Madison County just became more restrictive for the installation of commercial solar energy facilities.

Last week, Madison County Supervisors approved several amendments to the comprehensive plan and zoning ordinance, including adding articles dealing with commercial solar energy facilities. Created over a nearly year and a half long process, the articles set forth regulations for the facilities with the idea being to regulate the establishment and operation of them within the county. The issue is a hot one in terms of current events with solar facilities proposed in Orange, Culpeper and Spotsylvania as well as numerous other locations throughout the state.

The articles contained in the newly approved zoning ordinance amendment allow commercial solar energy facilities by special use permit only on property zoned M-1, of which there is very little in the county thus likely forcing a rezoning application in addition to the special use permit. According to director of economic development and tourism Tracey Gardner, the largest piece of M-1 zoned property currently in the county is 20 acres.

The articles also require a feasibility study to ensure the amount of generated power could be supported by the electric grid and relevant electric company as well as a cost/benefit analysis describing the increase in tax revenues, local construction dollars, permanent jobs and costs on roads and other infrastructure. A view shed analysis would also be required from the perspectives of neighboring landowners and roadways. Power generated can only be for commercial uses and must be less than 50 percent of the annual total power usage of all county users. The applicant would also have to bear all costs for any increased staff time and attentions related to the project by county employees and submit a decommissioning plan meeting requirements set forth in the ordinance amendment.

The articles also set forth conditions for location of such facilities, setbacks, safety and access and landscaping/appearance requirements.

However, the articles weren’t added without conversation. Laura Rogers, a member of the Culpeper County Planning Commission which is currently dealing with the establishment of a commercial solar facility in the county, agreed with provisions in the articles requiring a feasibility study, economic cost/benefit analysis, a view shed analysis and decommissioning plan prior to the issuance of a special use permit. She said it’s very important to get the documents before the application so that all the information is on-hand when making a decision.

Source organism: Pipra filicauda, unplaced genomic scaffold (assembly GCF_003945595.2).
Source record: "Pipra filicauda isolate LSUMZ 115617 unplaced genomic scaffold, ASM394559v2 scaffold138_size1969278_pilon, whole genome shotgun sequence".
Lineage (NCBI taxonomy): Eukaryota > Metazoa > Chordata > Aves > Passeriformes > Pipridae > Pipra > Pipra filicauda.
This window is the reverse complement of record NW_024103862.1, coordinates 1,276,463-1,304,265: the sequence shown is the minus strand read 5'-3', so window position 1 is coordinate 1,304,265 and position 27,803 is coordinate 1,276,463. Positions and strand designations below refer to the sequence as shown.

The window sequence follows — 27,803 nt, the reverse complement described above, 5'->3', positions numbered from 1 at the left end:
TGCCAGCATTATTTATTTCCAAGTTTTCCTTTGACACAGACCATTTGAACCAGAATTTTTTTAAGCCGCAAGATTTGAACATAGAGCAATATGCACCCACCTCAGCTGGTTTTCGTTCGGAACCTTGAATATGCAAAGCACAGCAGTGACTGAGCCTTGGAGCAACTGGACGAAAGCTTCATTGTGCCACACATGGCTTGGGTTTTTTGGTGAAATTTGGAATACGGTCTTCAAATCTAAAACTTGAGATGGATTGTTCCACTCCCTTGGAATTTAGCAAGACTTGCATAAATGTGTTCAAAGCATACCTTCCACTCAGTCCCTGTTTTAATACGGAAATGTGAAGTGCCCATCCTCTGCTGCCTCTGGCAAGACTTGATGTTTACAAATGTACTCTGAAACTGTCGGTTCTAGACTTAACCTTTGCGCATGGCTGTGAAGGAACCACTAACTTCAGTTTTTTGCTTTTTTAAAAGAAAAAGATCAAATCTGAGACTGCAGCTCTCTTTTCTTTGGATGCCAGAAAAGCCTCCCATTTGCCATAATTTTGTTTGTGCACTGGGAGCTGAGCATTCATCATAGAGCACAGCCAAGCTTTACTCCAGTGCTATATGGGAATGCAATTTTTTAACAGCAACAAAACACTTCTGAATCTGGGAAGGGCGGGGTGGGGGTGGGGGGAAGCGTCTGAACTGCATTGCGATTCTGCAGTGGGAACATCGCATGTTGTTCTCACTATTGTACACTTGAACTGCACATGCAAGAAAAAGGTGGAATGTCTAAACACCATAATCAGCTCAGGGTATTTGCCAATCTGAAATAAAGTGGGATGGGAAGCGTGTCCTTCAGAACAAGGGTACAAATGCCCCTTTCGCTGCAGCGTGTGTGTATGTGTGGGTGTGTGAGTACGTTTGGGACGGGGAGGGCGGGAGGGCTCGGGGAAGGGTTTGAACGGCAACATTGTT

However, planning commissioner Pete Elliott disagreed with the cost/benefit analysis, which as first proposed, would require construction payroll information. He stated that it would remove any negotiating leverage the potential company would have when hiring employees.

“How is that fair to anyone?,” he asked.

Elliott also noted that requirements of a 40 foot buffer and a 15 foot maximum height for solar panels contradict each other. He also took issue with not allowing concrete to be used to secure pylons, as well as a regulation requiring that topsoil removed from the area when grading be saved and put back.

“In my opinion, this ordinance needs some work,” he said.

Madison resident Bill Sanford agreed with the buffer being contradictory.

“It seems somewhat counterproductive if you’re using a solar array to have a 40 foot view block,” he said, noting that the buffer could block the sunlight.

Planning commission chairman Carty Yowell said the setback, which is 300 feet, would likely prevent any shadowing from occurring.

Planning commissioner Fay Utz, who chaired the committee on solar facilities, noted that the group, which consisted of herself and commissioners Mike Mosko and Mike Fisher, spent months meeting with others going through the process of having commercial solar facilities in their counties. She said they also looked at numerous ordinances and that a majority of things listed in the Madison County ordinance were issues others had brought up and things they wish they had done differently or had in their county’s own ordinances.

Fisher said the provision regarding that everything be done “at no cost to the county” was very important as other counties have spent thousands of taxpayer dollars going through the process of evaluating commercial solar energy projects.